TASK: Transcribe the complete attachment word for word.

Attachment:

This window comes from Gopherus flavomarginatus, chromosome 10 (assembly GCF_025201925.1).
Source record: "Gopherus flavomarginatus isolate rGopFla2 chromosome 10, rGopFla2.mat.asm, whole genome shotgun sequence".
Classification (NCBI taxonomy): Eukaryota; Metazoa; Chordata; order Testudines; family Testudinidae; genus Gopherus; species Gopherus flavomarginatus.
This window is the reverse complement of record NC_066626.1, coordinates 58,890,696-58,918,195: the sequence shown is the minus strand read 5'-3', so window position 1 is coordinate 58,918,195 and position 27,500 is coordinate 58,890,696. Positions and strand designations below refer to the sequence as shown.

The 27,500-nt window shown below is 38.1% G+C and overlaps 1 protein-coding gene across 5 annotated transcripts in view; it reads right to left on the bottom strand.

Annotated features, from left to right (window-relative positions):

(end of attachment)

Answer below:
This window comes from Gopherus flavomarginatus, chromosome 10 (assembly GCF_025201925.1).
Source record: "Gopherus flavomarginatus isolate rGopFla2 chromosome 10, rGopFla2.mat.asm, whole genome shotgun sequence".
Classification (NCBI taxonomy): Eukaryota; Metazoa; Chordata; order Testudines; family Testudinidae; genus Gopherus; species Gopherus flavomarginatus.
This window is the reverse complement of record NC_066626.1, coordinates 58,890,696-58,918,195: the sequence shown is the minus strand read 5'-3', so window position 1 is coordinate 58,918,195 and position 27,500 is coordinate 58,890,696. Positions and strand designations below refer to the sequence as shown.

The 27,500-nt window shown below is 38.1% G+C and overlaps 1 protein-coding gene across 5 annotated transcripts in view; it reads right to left on the bottom strand.

Annotated features, from left to right (window-relative positions):